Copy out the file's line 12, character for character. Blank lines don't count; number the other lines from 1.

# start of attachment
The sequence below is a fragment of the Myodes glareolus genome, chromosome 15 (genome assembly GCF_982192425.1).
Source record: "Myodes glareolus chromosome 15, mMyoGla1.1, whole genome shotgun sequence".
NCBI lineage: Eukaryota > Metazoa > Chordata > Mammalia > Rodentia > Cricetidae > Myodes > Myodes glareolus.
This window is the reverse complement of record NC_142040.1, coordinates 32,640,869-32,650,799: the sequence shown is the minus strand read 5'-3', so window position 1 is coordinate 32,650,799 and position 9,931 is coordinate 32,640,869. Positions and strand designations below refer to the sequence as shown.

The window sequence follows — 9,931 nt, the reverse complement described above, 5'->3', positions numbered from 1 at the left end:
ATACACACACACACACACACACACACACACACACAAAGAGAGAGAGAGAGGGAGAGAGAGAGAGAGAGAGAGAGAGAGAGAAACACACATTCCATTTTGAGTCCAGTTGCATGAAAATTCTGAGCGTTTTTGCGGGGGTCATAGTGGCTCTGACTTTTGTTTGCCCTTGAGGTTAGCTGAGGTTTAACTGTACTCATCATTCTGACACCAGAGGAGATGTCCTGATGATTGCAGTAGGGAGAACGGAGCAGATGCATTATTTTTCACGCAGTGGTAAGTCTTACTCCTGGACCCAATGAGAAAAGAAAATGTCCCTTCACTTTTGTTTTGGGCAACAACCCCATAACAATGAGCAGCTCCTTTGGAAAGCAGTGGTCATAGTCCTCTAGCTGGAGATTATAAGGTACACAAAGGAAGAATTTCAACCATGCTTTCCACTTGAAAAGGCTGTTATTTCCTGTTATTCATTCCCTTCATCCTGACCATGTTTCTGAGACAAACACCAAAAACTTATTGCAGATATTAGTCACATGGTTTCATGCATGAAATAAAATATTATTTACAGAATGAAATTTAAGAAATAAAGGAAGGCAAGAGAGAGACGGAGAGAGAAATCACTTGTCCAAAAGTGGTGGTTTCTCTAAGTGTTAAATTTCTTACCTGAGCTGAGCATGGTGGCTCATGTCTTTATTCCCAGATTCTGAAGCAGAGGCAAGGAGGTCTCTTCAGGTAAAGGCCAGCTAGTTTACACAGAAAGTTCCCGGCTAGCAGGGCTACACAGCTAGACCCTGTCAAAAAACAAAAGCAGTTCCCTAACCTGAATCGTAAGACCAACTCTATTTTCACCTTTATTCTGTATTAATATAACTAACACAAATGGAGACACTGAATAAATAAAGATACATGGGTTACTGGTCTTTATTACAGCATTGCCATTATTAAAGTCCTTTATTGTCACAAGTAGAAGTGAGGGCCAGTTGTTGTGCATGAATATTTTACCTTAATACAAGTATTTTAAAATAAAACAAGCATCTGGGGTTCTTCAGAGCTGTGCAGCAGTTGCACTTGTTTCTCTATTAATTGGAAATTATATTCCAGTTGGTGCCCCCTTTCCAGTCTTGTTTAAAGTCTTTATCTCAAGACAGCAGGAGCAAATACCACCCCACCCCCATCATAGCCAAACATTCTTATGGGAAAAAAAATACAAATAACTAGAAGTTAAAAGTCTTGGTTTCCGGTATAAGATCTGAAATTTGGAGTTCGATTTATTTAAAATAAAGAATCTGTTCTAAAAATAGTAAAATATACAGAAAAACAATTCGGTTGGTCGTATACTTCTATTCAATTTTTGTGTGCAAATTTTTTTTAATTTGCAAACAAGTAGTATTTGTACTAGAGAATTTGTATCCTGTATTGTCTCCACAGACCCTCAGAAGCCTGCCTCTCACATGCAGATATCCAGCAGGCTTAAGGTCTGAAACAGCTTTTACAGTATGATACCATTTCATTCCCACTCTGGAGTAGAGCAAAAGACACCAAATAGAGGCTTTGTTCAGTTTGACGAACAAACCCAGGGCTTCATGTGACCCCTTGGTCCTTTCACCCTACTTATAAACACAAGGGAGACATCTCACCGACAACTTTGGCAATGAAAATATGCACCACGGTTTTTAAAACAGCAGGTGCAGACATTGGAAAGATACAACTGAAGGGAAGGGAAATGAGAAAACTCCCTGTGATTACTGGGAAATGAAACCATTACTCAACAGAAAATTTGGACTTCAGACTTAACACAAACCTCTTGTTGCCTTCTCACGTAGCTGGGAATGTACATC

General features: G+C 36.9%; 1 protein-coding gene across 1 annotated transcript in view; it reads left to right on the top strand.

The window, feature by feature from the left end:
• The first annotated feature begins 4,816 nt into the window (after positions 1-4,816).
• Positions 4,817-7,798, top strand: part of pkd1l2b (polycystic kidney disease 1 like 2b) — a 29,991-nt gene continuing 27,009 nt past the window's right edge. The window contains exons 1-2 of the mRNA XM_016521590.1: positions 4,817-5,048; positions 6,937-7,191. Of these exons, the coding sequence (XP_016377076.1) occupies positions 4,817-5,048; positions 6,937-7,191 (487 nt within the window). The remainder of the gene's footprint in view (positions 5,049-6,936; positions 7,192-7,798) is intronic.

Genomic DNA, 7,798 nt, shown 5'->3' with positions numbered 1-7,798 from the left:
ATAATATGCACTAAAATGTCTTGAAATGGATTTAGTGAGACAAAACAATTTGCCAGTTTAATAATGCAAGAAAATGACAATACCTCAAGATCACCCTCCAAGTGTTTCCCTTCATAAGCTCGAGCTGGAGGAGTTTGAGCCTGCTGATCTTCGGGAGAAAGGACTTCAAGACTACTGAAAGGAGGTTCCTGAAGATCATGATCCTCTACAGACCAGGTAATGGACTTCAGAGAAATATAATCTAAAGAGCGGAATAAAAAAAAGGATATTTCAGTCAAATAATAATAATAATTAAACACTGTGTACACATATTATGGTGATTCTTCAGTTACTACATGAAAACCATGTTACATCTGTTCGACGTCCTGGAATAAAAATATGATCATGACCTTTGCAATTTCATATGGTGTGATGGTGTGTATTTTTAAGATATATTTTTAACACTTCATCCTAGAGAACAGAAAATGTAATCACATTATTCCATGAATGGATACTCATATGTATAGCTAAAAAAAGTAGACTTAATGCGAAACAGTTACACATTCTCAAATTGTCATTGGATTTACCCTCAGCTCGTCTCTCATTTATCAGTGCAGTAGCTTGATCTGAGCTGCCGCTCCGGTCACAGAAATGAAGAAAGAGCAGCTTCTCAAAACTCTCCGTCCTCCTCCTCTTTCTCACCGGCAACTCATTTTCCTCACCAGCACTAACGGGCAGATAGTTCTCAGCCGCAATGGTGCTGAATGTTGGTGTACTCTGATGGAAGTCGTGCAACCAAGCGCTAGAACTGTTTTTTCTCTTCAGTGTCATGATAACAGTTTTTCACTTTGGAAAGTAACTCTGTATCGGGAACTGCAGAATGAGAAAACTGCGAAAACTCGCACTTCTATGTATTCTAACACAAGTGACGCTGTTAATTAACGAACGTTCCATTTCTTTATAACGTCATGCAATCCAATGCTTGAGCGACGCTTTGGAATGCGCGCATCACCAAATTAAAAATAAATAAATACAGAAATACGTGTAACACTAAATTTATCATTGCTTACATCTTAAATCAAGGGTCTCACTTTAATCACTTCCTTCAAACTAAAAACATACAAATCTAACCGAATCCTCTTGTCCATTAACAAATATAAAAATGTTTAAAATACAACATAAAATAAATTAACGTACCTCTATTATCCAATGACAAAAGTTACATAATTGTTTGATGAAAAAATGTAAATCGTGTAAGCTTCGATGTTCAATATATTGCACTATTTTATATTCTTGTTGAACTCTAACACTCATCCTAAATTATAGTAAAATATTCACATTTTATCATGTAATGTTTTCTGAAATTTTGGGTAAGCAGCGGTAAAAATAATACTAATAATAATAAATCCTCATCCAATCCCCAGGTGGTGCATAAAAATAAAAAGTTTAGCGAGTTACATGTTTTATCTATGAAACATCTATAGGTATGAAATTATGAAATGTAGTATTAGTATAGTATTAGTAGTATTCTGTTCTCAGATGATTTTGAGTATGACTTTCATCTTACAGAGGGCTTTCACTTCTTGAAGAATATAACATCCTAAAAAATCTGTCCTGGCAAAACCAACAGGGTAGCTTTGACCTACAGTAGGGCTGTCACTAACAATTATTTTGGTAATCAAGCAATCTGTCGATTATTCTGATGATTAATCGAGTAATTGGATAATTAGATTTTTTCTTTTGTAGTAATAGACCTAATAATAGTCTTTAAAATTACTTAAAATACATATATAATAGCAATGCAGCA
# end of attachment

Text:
ATAATATGCACTAAAATGTCTTGAAATGGATTTAGTGAGACAAAACAATTTGCCAGTTTAATAATGCAAGAAAATGACAATACCTCAAGATCACCCTCCAAGTGTTTCCCTTCATAAGCTCGAGCTGGAGGAGTTTGAGCCTGCTGATCTTCGGGAGAAAGGACTTCAAGACTACTGAAAGGAGGTTCCTGAAGATCATGATCCTCTACAGACCAGGTAATGGACTTCAGAGAAATATAATCTAAAGAGCGGAATAAAAAAAAGGATATTTCAGTCAAATAATAATAATAATTAAACACTGTGTACACATATTATGGTGATTCTTCAGTTACTACATGAAAACCATGTTACATCTGTTCGACGTCCTGGAATAAAAATATGATCATGACCTTTGCAATTTCATATGGTGTGATGGTGTGTATTTTTAAGATATATTTTTAACACTTCATCCTAGAGAACAGAAAATGTAATCACATTATTCCATGAATGGATACTCATATGTATAGCTAAAAAAAGTAGACTTAATGCGAAACAGTTACACATTCTCAAATTGTCATTGGATTTACCCTCAGCTCGTCTCTCATTTATCAGTGCAGTAGCTTGATCTGAGCTGCCGCTCCGGTCACAGAAATGAAGAAAGAGCAGCTTCTCAAAACTCTCCGTCCTCCTCCTCTTTCTCACCGGCAACTCATTTTCCTCACCAGCACTAACGGGCAGATAGTTCTCAGCCGCAATGGTGCTGAATGTTGGTGTACTCTGATGGAAGTCGTGCAACCAAGCGCTAGAACTGTTTTTTCTCTTCAGTGTCATGATAACAGTTTTTCACTTTGGAAAGTAACTCTGTATCGGGAACTGCAGAATGAGAAAACTGCGAAAACTCGCACTTCTATGTATTCTAACACAAGTGACGCTGTTAATTAACGAACGTTCCATTTCTTTATAACGTCATGCAATCCAATGCTTGAGCGACGCTTTGGAATGCGCGCATCACCAAATTAAAAATAAATAAATACAGAAATACGTGTAACACTAAATTTATCATTGCTTACATCTTAAATCAAGGGTCTCACTTTAATCACTTCCTTCAAACTAAAAACATACAAATCTAACCGAATCCTCTTGTCCATTAACAAATATAAAAATGTTTAAAATACAACATAAAATAAATTAACGTACCTCTATTATCCAATGACAAAAGTTACATAATTGTTTGATGAAAAAATGTAAATCGTGTAAGCTTCGATGTTCAATATATTGCACTATTTTATATTCTTGTTGAACTCTAACACTCATCCTAAATTATAGTAAAATATTCACATTTTATCATGTAATGTTTTCTGAAATTTTGGGTAAGCAGCGGTAAAAATAATACTAATAATAATAAATCCTCATCCAATCCCCAGGTGGTGCATAAAAATAAAAAGTTTAGCGAGTTACATGTTTTATCTATGAAACATCTATAGGTATGAAATTATGAAATGTAGTATTAGTATAGTATTAGTAGTATTCTGTTCTCAGATGATTTTGAGTATGACTTTCATCTTACAGAGGGCTTTCACTTCTTGAAGAATATAACATCCTAAAAAATCTGTCCTGGCAAAACCAACAGGGTAGCTTTGACCTACAGTAGGGCTGTCACTAACAATTATTTTGGTAATCAAGCAATCTGTCGATTATTCTGATGATTAATCGAGTAATTGGATAATTAGATTTTTTCTTTTGTAGTAATAGACCTAATAATAGTCTTTAAAATTACTTAAAATACATATATAATAGCAATGCAGCA